First it lays out the situation in Libya:
After the fall of Colonel Qaddafi, in 2011, Libya had become an al-Qaeda-inspired, if not al-Qaeda-led, training base and battleground. In the northeastern city of Benghazi, Libya’s second-largest city, men in blazers and dark glasses wandered about the narrow streets of the Medina, the old quarter, with briefcases full of cash and Browning Hi-Power 9-mm. semi-automatics—the classic killing tool of the European spy. Rent-a-guns, militiamen with AK-47s and no qualms about killing, stood outside the cafés and restaurants where men with cash and those with missiles exchanged business terms.
It was a le Carré urban landscape where loyalties changed sides with every sunset; there were murders, betrayals, and triple-crossing profits to be made in the post-revolution. The police were only as honest as their next bribe. Most governments were eager to abandon the danger and intrigue of Benghazi. By September 2012 much of the international community had pulled chocks and left. Following the kidnapping in Benghazi of seven members of its Red Crescent relief agency, even Iran, one of the leading state sponsors of global terror, had escaped the city.
But Libya was a target-rich environment for American political, economic, and military interests, and the United States was determined to retain its diplomatic and intelligence presence in the country—including an embassy in Tripoli and a mission in Benghazi, which was a linchpin of American concerns and opportunities in the summer of the Arab Spring.
The writers, Fred Burton and Samuel M. Katz, continued with the history of the Diplomatic Security Service and the protocols put in place to secure official American compounds across the world. None of which were followed at the Benghazi compound because Patrick Kennedy waived the requirement despite dozens of attacks on the compound as well. Ambassador Steven’s diary tells the story:
“Dicey conditions, including car bombs, attacks on consulate, British embassy, and our own people. Islamist ‘hit list’ in Benghazi. Me targeted on a pro-Q [Qaeda? Qaddafi?] website (no more off-compound jogging).”
“Never ending security threats”
The ARB never interviewed Kennedy, Hillary Clinton’s Undersecretary, and asked him why he waived the security requirements nor asked him if he consulted with Clinton.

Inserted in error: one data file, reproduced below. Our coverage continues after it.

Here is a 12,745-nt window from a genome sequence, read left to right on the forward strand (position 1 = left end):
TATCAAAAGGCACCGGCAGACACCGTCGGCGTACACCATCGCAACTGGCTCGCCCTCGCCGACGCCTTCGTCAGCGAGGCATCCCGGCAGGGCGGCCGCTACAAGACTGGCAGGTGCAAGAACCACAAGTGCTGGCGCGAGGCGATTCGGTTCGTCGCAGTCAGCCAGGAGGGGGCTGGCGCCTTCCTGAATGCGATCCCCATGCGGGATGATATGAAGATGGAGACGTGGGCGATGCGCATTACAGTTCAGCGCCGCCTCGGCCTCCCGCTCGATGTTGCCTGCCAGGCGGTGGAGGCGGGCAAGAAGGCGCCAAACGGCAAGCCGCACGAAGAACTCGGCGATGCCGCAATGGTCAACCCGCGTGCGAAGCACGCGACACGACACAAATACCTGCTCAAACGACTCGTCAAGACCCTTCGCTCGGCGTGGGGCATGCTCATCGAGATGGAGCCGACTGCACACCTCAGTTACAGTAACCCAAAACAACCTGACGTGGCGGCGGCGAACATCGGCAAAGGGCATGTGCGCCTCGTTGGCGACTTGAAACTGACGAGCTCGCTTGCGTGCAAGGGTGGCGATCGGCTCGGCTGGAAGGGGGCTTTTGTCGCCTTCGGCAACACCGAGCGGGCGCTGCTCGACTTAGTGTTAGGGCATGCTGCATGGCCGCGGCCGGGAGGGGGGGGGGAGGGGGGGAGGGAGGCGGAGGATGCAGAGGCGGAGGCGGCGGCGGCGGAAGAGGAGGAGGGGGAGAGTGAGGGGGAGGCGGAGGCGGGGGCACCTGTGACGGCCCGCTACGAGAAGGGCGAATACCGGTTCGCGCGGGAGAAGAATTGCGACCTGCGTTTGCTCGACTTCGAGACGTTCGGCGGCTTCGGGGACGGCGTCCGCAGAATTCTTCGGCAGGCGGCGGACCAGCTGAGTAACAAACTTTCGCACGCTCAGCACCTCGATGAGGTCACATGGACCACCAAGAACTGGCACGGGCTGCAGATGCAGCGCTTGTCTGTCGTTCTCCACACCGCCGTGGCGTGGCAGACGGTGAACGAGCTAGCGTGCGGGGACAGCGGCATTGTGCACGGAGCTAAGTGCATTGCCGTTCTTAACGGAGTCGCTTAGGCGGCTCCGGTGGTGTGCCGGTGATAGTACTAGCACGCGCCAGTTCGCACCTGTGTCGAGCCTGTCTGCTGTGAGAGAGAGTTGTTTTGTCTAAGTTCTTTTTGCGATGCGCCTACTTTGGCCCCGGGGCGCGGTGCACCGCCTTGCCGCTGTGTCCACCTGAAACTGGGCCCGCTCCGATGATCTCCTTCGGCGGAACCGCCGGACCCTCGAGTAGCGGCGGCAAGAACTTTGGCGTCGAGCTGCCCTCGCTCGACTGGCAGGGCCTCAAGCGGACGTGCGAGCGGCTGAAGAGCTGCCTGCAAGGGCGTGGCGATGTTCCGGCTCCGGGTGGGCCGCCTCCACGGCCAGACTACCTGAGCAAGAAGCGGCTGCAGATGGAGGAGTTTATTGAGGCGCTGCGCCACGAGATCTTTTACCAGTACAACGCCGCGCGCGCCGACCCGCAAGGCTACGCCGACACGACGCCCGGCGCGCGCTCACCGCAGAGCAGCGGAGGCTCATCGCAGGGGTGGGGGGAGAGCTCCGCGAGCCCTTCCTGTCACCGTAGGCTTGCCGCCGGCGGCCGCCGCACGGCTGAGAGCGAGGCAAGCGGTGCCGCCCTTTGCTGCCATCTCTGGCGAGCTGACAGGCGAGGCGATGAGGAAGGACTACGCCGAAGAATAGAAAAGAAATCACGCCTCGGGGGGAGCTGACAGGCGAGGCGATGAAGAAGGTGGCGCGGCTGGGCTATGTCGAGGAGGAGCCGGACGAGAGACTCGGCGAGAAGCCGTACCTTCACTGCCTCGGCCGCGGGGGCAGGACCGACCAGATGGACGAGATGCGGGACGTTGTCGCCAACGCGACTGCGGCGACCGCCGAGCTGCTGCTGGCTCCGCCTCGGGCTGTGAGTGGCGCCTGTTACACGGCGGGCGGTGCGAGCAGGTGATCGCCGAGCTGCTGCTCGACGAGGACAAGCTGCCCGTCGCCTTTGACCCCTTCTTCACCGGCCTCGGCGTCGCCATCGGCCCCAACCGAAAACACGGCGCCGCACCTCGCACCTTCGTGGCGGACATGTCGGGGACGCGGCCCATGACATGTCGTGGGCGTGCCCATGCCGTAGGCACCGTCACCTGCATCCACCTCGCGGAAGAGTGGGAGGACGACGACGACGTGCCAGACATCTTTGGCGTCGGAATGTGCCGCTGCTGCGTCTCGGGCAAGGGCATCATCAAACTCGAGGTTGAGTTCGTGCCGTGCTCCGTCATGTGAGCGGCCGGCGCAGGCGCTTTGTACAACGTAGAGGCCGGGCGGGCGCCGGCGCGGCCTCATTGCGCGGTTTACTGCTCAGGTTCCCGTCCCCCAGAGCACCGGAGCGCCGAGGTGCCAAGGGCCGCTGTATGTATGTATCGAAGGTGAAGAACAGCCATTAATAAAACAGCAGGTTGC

The Vanity Fair article continued by identifying the five man security team assigned to protect the Ambassador using A, B, C, D and R to identify each:
The five men in Benghazi were a mixed bag of over-achievers: former street cops, U.S. Marines, a U.S. Army Iraq-war veteran, and academics. All had under 10 years on the job; some had less than 5.
They will be identified as R., the temporary-duty regional security officer (RSO) who was the senior man among the group; he was on a long-term posting in Libya, borrowed from the RSO’s office in Tripoli. A. and B. were junior agents assigned temporary duty in Benghazi. C. and D. were young agents who constituted Ambassador Stevens’s ad hoc protective detail, and who had flown with him from Tripoli.
The authors describe how local militias were hired to provide security on the compound as well as evidence that elements inside the new Libyan government were involved in the attack. They describe how approximately 35 well trained jihadists attacked the compound with well trained precision.
R sounded the alarm once he saw the attackers inside the compound via the security cameras. Agent A gathered up the Ambassador and Information Management Officer Sean Smith and led them to the “safe haven”, a small room inside the residence.
All that separated A., Stevens, and Smith from the terrorists was the steel-reinforced security gate, of the kind installed inside the apartments of diplomats serving in “normal” locations in order to prevent criminal intrusions. The metal gate wasn’t a State Department-spec forced-entry-and-blast-resistant door, like the ones used in Inman buildings.
That’s it. A metal gate to protect the Ambassador.
The Special Mission Compound in Benghazi on that night was not a textbook case. No classroom, no training officer, and certainly no armchair general could understand the nuances of those terrifying uncertain moments of the attack. The attackers had managed to cut off and isolate two two-man tandems of armed support, and the local militia, paid to stand and fight, had cut and run.
The authors detail how the attackers had difficulty in opening the residence door so they used RPG’s to open it. They tore up the residence looking for the ambassador and when they couldn’t find him, they set it on fire:
Burning down an embassy or a diplomatic post was so much easier than blowing it up, and historically, when a diplomatic post’s defenses had been breached, the end result was usually an inferno. As the frenzy of destruction began to simmer down, the roar of fire was loud and ominous. R. radioed A. with the news. “Smoke is seen from the villa’s windows, over.” The message was superfluous. The three men could hear the flames engulfing the building, and they could feel the oven-like heat growing hotter and more unbearable as each moment passed. The lights from behind the door began to flicker. The electricity began to falter, and then it died.